Almaden Adventures

 

It was the first plane I had ever missed in my life. As I lay asleep at the gate the flight connecting me from LAX to San Jose left without me. What do you expect after a 12 hour flight from Auckland, a delayed plane, and an airport bar? Missing the plane wasn’t the worst thing to happen to me, arriving in LA without one of my bags took first place. Thankfully, after this my bad luck in California ran out and I was ready to get to work at the IBM Almaden Research Center. I was one of two lucky New Zealand students selected for the first IBM/MacDiarmid Institute studentships.

Don Eigler, the IBM fellow who first moved individual atoms with atomic precision, organised the studentship. I met Don in Christchurch a year or so previously when the university purchased a Blue Gene supercomputer. I got to show him around the labs on the 6th floor of the Physics building. Now I was in his territory and I would work with some world class equipment and phenomenal people.

The Almaden Research Center sits on top of 690 acres of undeveloped foothills just above Silicon Valley. It took me about 15 minutes to ride a bike up the hill to the lab. On the way I had many encounters with a variety of local wild life. Wild turkeys, rattle-snakes and deer roam the IBM hillside and I even had an encounter with a pack of coyotes who looked pretty hungry but weren’t quite fast enough to compete with gravity and a 10 speed.

I felt like a kid in a candy store as I walked through the research centre. There was lab after lab of complex equipment running important experiments. SEM’s, TEM’s, argon lasers, and pretty much any other diagnostic technique for material characterization can be found at Almaden along with the expertise necessary to fully utilise them.

I was selected for a project investigating the crystallization kinetics of a GeSb alloy for Bob Shelby. This alloy can exist in a metastable amorphous phase or a stable crystalline phase up to about 200oC. It can quickly and reversibly switch between the two phases depending on how hot it is made and how fast it cools down. The difference in electrical resistivity of the two phases is a way to achieve non volatile data storage with no moving parts. IBM’s prototype devices based on GeSb and other phase change materials are already smaller and faster than flash memory.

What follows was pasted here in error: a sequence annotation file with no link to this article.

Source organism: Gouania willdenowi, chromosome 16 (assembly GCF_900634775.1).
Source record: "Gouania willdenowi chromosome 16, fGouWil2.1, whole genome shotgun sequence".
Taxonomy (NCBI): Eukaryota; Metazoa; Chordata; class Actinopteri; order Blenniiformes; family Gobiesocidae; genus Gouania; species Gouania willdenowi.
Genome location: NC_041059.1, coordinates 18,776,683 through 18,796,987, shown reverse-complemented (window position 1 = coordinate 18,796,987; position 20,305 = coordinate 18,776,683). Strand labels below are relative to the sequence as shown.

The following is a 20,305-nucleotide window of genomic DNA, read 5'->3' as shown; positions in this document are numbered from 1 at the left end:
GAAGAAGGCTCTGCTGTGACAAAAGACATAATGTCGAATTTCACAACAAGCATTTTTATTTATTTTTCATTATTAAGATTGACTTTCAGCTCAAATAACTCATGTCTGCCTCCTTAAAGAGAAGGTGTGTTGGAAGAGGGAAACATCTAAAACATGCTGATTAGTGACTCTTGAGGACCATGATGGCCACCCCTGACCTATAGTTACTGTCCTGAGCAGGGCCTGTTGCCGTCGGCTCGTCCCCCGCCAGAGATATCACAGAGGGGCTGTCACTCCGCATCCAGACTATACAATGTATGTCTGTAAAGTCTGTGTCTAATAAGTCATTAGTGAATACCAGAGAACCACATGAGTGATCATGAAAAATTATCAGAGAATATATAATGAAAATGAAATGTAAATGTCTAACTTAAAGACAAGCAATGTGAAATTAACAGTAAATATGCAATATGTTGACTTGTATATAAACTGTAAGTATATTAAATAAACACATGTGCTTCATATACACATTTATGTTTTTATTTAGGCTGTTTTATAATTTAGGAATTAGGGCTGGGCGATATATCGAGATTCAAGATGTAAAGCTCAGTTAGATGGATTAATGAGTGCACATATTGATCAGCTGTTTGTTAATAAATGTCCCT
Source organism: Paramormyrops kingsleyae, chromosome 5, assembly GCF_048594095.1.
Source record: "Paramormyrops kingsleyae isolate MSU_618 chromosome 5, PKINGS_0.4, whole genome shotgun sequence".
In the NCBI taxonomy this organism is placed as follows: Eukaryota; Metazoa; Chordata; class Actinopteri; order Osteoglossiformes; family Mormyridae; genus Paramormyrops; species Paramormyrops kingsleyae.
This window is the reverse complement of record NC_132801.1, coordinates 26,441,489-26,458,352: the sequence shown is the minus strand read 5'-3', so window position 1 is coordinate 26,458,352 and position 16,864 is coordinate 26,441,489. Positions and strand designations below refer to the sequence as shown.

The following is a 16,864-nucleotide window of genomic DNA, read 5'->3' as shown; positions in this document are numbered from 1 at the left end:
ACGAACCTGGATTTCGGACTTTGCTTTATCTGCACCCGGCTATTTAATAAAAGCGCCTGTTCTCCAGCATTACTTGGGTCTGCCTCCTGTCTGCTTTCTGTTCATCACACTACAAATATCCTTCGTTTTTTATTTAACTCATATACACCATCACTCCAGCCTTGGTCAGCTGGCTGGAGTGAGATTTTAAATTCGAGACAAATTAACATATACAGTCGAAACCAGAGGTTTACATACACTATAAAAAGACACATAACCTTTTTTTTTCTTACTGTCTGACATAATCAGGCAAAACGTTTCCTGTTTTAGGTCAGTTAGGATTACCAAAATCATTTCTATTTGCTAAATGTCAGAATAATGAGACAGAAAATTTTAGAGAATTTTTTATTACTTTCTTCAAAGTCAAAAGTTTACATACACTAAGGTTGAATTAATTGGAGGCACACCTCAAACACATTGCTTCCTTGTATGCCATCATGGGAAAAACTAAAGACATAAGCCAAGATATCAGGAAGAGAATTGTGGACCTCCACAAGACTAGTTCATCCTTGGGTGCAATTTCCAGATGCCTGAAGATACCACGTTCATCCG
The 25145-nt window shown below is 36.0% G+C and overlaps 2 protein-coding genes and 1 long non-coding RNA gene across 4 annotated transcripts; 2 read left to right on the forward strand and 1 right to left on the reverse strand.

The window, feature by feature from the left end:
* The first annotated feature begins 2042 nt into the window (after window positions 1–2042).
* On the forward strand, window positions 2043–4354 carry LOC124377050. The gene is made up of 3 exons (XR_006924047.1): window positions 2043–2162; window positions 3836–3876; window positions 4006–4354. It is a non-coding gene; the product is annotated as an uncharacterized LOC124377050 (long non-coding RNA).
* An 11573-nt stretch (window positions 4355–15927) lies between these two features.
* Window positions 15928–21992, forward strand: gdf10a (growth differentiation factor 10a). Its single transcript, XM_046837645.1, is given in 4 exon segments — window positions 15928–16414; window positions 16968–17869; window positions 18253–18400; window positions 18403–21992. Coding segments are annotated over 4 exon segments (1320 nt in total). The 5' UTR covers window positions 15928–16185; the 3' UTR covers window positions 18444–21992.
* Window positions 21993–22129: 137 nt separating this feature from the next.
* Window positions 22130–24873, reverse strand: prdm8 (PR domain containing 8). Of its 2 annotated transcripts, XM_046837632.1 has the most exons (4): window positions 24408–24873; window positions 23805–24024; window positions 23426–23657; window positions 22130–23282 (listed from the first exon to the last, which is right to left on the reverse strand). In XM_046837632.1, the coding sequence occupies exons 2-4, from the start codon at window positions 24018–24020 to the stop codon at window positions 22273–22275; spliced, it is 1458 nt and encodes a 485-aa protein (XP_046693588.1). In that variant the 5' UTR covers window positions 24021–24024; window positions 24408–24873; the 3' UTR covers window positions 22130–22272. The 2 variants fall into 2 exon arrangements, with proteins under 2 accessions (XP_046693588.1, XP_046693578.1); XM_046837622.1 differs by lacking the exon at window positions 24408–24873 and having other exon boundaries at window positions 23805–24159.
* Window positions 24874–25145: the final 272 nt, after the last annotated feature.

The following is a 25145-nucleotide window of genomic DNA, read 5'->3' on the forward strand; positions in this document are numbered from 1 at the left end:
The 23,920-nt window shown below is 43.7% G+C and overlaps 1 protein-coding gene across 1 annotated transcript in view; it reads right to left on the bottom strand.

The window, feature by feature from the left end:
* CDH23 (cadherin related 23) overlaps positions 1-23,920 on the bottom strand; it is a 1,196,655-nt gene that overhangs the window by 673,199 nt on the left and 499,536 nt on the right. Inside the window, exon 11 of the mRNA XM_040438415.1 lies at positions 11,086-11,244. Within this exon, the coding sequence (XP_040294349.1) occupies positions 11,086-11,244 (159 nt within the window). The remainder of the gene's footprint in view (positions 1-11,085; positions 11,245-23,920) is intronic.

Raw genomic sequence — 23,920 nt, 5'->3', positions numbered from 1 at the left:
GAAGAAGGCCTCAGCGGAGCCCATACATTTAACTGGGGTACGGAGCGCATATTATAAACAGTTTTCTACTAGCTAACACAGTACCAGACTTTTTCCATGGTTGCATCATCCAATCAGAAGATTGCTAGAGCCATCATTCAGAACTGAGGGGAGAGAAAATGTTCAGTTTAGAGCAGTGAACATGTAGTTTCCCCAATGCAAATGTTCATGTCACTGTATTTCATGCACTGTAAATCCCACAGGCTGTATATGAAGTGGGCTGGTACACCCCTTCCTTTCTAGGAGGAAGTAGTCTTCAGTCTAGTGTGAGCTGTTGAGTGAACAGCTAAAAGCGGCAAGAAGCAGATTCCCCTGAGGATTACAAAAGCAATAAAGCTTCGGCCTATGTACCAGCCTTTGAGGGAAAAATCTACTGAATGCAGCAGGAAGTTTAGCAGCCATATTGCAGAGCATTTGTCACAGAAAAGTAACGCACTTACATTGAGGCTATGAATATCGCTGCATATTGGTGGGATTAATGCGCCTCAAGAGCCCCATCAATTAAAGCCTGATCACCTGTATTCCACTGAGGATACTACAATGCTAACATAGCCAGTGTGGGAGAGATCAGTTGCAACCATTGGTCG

My task was to deposit the GeSb alloy by DC sputtering and perform a wide variety of laser annealing experiments along with AFM measurements. In these experiments the alloy was switched between the two structural phases by a variety of precisely controlled laser pulses. Elegantly named POET, the state-of-the-art laser annealing system monitors optical reflectivity and electrical resistivity in situ with nanosecond resolution. The data I gathered was then compared with a simulation developed by Geoffrey Burr. The results of this work should be published some time this year.

Working on this project was a real eye opener and I am very thankful for the opportunity. My ideas were listened to with respect by the excellent research group and I got a one hour seminar spot to talk about my thesis research to other groups. Overall, I learned more than I expected to in many areas and especially in making a career in science. I will never forget the experience and I hope more New Zealand students get a chance to work at IBM Almaden.